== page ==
The terms “indemnity” “warranty” and “representation” are used a lot in the context of share sale or business sale agreements, but the terms “warranty” and “indemnity” permeate through all forms of contracts, not just business sale agreements. Almost any supply contract will include warranties, or representations expressly in an agreement, or implied by law, such as those relating to satisfactory quality or fitness for purpose in certain consumer agreements.
What is a warranty, representation and how do they differ from indemnities?
A warranty or representation in the context of a contract is a statement of assurance, breach of which will give rise to a breach of contract. This is where the key difference between an indemnity and a warranty or representation lies.
Under contract law, damages recoverable for a breach of contract are limited by certain established principles. Firstly, any claim for damages must not be “too remote”, i.e. the damage must be reasonably foreseeable as flowing from the contractual breach. In addition, any party pursing for a breach of contract has a duty to mitigate their loss, which means that any amount claimed will be reduced by the amount that they could have recovered or saved if they had taken action, irrespective of whether or not the party actually did take action to do.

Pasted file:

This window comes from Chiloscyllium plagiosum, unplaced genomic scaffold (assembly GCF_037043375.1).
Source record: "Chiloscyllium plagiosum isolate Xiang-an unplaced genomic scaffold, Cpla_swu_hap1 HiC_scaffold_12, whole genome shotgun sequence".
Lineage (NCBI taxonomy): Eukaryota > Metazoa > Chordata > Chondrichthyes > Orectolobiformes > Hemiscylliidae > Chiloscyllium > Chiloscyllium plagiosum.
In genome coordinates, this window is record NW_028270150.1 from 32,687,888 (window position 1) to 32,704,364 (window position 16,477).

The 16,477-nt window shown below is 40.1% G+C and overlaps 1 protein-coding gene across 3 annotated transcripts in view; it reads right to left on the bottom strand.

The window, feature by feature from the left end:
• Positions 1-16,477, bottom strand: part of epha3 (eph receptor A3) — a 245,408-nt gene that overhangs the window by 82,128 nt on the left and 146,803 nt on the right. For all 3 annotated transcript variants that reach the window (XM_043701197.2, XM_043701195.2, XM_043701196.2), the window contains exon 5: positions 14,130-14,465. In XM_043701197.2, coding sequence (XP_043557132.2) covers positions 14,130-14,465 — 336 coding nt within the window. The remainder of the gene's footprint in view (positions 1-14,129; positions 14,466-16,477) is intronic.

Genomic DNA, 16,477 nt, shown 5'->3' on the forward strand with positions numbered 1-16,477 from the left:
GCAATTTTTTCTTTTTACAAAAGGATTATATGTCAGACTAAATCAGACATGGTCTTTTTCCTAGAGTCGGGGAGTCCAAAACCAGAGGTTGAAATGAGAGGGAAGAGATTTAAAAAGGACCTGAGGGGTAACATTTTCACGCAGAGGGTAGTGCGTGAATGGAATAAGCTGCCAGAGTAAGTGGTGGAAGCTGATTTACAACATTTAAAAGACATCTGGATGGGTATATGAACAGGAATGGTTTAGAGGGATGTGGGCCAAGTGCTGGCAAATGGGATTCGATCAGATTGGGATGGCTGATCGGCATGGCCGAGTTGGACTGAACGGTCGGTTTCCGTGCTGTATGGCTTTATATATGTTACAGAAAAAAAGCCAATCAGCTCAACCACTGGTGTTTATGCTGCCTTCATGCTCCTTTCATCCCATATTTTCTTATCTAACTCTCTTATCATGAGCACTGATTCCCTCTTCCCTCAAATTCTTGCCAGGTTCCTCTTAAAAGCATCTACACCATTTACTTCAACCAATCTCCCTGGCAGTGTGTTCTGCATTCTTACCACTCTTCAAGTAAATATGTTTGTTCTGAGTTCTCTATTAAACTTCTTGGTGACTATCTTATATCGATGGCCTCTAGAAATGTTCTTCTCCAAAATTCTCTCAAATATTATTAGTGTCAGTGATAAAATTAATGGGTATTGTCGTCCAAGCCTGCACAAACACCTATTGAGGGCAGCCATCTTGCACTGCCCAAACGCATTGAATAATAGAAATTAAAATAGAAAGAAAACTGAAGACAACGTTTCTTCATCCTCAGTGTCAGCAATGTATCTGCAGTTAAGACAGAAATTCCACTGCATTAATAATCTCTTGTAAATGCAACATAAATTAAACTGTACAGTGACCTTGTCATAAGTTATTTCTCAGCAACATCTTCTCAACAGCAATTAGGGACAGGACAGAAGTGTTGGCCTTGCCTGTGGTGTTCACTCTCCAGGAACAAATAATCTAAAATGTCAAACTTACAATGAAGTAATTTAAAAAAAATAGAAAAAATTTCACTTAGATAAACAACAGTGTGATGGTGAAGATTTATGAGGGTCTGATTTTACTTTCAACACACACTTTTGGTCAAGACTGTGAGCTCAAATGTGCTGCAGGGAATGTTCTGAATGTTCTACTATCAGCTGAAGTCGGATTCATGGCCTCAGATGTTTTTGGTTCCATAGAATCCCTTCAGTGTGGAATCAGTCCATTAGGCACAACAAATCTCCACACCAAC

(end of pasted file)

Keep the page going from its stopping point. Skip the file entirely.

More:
Indemnities are different. An indemnity is a promise to reimburse another for loss arising. The principle difference between an indemnity and a warranty or representation is that there is no duty to mitigate loss when claiming under an indemnity. All losses are recoverable under an indemnity.
When is an indemnity appropriate?
As set out above, the key difference sits around recoverability of damages in the event of breach – liability under an indemnity can be extensive and therefore, you must be careful about the wording and under what circumstances you are prepared to offer an indemnity.
In business sale agreements, indemnities should only be given for very specific issues, where loss can be quantified.
In contracts for the supply of services or goods, they should only be given as a last resort, however, often the inequality of bargaining power between a seller and a buyer plays its hand and the weaker party is forced to accept them. Tips to consider when reviewing such clauses include: